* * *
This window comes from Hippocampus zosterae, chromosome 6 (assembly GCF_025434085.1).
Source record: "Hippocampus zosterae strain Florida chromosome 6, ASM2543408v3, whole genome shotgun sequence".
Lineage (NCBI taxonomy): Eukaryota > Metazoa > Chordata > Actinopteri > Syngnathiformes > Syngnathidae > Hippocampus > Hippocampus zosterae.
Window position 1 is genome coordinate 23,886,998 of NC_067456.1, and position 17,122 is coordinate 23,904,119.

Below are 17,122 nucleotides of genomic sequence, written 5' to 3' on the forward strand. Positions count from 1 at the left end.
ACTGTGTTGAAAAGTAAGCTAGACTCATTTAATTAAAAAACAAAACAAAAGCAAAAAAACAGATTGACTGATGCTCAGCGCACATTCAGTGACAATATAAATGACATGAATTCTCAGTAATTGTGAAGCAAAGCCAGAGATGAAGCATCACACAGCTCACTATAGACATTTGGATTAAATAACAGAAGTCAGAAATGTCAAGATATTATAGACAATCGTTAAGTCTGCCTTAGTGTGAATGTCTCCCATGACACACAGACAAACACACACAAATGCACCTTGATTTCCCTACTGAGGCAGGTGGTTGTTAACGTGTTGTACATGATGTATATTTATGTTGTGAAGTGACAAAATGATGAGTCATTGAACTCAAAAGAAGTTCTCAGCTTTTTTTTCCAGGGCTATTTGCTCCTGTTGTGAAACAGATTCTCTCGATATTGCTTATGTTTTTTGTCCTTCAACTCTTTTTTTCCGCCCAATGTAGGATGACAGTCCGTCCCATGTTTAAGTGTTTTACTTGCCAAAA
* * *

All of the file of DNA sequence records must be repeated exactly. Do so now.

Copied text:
This window comes from Hippocampus zosterae, chromosome 6 (assembly GCF_025434085.1).
Source record: "Hippocampus zosterae strain Florida chromosome 6, ASM2543408v3, whole genome shotgun sequence".
Lineage (NCBI taxonomy): Eukaryota > Metazoa > Chordata > Actinopteri > Syngnathiformes > Syngnathidae > Hippocampus > Hippocampus zosterae.
Window position 1 is genome coordinate 23,886,998 of NC_067456.1, and position 17,122 is coordinate 23,904,119.

Below are 17,122 nucleotides of genomic sequence, written 5' to 3' on the forward strand. Positions count from 1 at the left end.
ACTGTGTTGAAAAGTAAGCTAGACTCATTTAATTAAAAAACAAAACAAAAGCAAAAAAACAGATTGACTGATGCTCAGCGCACATTCAGTGACAATATAAATGACATGAATTCTCAGTAATTGTGAAGCAAAGCCAGAGATGAAGCATCACACAGCTCACTATAGACATTTGGATTAAATAACAGAAGTCAGAAATGTCAAGATATTATAGACAATCGTTAAGTCTGCCTTAGTGTGAATGTCTCCCATGACACACAGACAAACACACACAAATGCACCTTGATTTCCCTACTGAGGCAGGTGGTTGTTAACGTGTTGTACATGATGTATATTTATGTTGTGAAGTGACAAAATGATGAGTCATTGAACTCAAAAGAAGTTCTCAGCTTTTTTTTCCAGGGCTATTTGCTCCTGTTGTGAAACAGATTCTCTCGATATTGCTTATGTTTTTTGTCCTTCAACTCTTTTTTTCCGCCCAATGTAGGATGACAGTCCGTCCCATGTTTAAGTGTTTTACTTGCCAAAA